If Immigrant Absorption Minister Zeev Elkin’s prophesy is accurate and the Palestinian Authority implodes within a year or two, and if his warning that Israel isn’t ready for this eventuality is solid, he’s right that Israel will have to administer the entire West Bank. Not only will it have to worry about security aspects, which it does almost in full now, it will have to run education, health, welfare, municipal services and all the other foundations of everyday life.
- Israeli Minister: PA Will Collapse, Only Question Is When
- Netanyahu: Israel Must Prepare for Collapse of PA
- Shifting Terminology
In other words, Israel will have to reoccupy the territories, appoint military governors and establish a tax collection system, because no Arab or Western state will fund Israel’s direct occupation. Israel will have to censor the schoolbooks and newspapers, erase anti-Israel slogans and maybe even revive the disbanded Village Leagues.
Worse than that, this direct occupation would probably impel Western countries to send an intervention or defense force to the territories and bring Israel into direct confrontation with people who still define themselves as its friends. There’s no other scenario because Elkin has determined that no elected Palestinian leaders could replace the current leaders, and the only possible leader, Marwan Barghouti, is in prison.
A bitter end is expected – bitter not only for the PA and the Palestinian people, but mainly for Israel. Indeed, the Palestinians, if Elkin hasn’t noticed, are already under occupation, and the PA, despite President Mahmoud Abbas’ calling it a Palestinian national achievement, is nothing more than an administrative arm of the occupation.
But this is a strange albeit fashionable working assumption. It rests on the perception that the PA is really just an administrative body, that when it disappears a bloody war of succession will begin in the territories and spill into Israel. It assumes there are no ambitious leaders who can wave the Palestinian flag after Abbas leaves.
Similar things were heard after Yasser Arafat died in 2004, but wonder of wonders, Abbas arose to take the reins. And even he, who Elkin sees as the last straw of hope, isn’t a one-time phenomenon.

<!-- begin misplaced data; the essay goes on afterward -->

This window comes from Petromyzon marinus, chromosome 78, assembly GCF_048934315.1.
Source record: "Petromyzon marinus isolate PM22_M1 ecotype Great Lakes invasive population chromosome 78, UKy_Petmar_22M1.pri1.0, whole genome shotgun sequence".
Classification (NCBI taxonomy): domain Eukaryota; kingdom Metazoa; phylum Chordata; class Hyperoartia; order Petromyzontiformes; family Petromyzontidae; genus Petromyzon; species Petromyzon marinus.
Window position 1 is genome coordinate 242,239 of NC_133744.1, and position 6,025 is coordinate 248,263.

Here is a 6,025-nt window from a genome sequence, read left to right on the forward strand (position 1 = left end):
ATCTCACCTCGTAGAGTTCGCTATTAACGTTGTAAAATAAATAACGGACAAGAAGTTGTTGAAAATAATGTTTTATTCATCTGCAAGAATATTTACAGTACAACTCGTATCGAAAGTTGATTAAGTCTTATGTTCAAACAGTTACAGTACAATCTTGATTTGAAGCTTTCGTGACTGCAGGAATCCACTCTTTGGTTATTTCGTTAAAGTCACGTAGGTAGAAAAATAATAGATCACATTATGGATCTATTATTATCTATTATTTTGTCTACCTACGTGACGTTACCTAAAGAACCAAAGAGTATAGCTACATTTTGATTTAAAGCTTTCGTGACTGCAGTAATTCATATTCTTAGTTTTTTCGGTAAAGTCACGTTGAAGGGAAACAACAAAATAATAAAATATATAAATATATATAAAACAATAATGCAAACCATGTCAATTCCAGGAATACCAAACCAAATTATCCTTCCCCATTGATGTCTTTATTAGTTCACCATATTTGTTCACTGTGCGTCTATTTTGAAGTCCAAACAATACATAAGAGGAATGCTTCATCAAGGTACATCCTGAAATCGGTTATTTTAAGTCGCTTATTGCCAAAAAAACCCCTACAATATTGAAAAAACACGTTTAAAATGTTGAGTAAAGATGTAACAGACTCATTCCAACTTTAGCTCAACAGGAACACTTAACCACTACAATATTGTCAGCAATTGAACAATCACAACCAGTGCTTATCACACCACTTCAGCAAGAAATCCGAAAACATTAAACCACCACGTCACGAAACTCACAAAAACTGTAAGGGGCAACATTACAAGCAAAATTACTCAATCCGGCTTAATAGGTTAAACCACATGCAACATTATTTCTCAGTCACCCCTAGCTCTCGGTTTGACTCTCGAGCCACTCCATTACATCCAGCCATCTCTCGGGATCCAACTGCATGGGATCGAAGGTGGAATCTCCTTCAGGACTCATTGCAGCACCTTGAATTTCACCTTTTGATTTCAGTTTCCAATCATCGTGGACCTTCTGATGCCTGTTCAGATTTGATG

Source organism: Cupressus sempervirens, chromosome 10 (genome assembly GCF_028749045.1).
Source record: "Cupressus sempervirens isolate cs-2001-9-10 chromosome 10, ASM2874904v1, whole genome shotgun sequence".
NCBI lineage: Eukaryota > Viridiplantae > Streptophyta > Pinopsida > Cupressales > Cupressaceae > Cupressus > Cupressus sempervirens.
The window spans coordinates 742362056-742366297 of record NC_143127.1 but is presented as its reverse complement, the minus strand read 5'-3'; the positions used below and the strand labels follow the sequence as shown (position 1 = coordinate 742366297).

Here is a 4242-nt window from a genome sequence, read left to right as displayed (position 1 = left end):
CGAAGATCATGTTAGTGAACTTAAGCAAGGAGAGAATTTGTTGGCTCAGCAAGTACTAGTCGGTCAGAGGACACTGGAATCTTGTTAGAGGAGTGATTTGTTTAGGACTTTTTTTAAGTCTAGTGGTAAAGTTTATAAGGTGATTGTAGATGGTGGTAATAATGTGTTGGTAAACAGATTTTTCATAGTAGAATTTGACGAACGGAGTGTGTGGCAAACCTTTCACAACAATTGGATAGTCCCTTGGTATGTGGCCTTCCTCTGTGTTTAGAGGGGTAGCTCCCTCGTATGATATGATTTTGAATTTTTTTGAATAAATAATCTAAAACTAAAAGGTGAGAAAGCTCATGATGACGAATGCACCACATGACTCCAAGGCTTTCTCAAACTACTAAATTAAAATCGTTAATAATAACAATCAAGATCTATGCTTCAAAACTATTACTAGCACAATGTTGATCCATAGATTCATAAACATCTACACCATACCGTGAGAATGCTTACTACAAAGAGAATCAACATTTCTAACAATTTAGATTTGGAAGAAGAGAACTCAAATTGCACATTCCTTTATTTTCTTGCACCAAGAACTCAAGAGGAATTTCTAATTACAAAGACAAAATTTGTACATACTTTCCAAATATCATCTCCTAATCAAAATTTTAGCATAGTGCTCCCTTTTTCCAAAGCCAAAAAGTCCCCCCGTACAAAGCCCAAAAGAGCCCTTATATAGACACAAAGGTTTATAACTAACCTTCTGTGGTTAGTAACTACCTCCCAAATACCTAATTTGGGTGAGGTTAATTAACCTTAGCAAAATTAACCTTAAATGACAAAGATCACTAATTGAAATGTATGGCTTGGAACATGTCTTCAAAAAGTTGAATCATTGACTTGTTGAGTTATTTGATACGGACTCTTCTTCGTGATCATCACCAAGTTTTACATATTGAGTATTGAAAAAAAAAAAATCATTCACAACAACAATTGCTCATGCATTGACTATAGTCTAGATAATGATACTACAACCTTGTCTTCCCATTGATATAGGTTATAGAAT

Elkin, one of the wisest and sharpest cabinet members, has actually tripped over his warnings, for what solution does he offer – negotiating with the Palestinians? What’s the point? Even if by some miracle Prime Minister Benjamin Netanyahu embraced Abbas as a partner, Abbas is about to disappear, as Elkin puts it.
Does he propose training cadres of Israeli bureaucrats and setting a budget suited for administering the territories? Does he propose a unilateral withdrawal a moment before the PA collapses and letting the Palestinians kill one another? Or maybe he suggests negotiating with Hamas, which in Elkin’s mind has the best chances of winning an election or a power struggle.
The absorption minister has no set doctrine on this. There couldn’t be one because any logical outline to extract Israel from the PA’s collapse would require at least an agreement on drawing borders, and Elkin and his coalition colleagues wouldn’t dream about that.
Even if Abbas were 20 years younger, or a different legitimate Palestinian leadership arose, no minister sitting with Elkin in the government would dare suggest drawing borders, let alone dividing Jerusalem or halting settlement construction. Elkin’s prescription: Prepare to return to 1967.
It looks like this will be his way of celebrating 50 years of occupation. After all, we already know how to occupy them, so what could go wrong?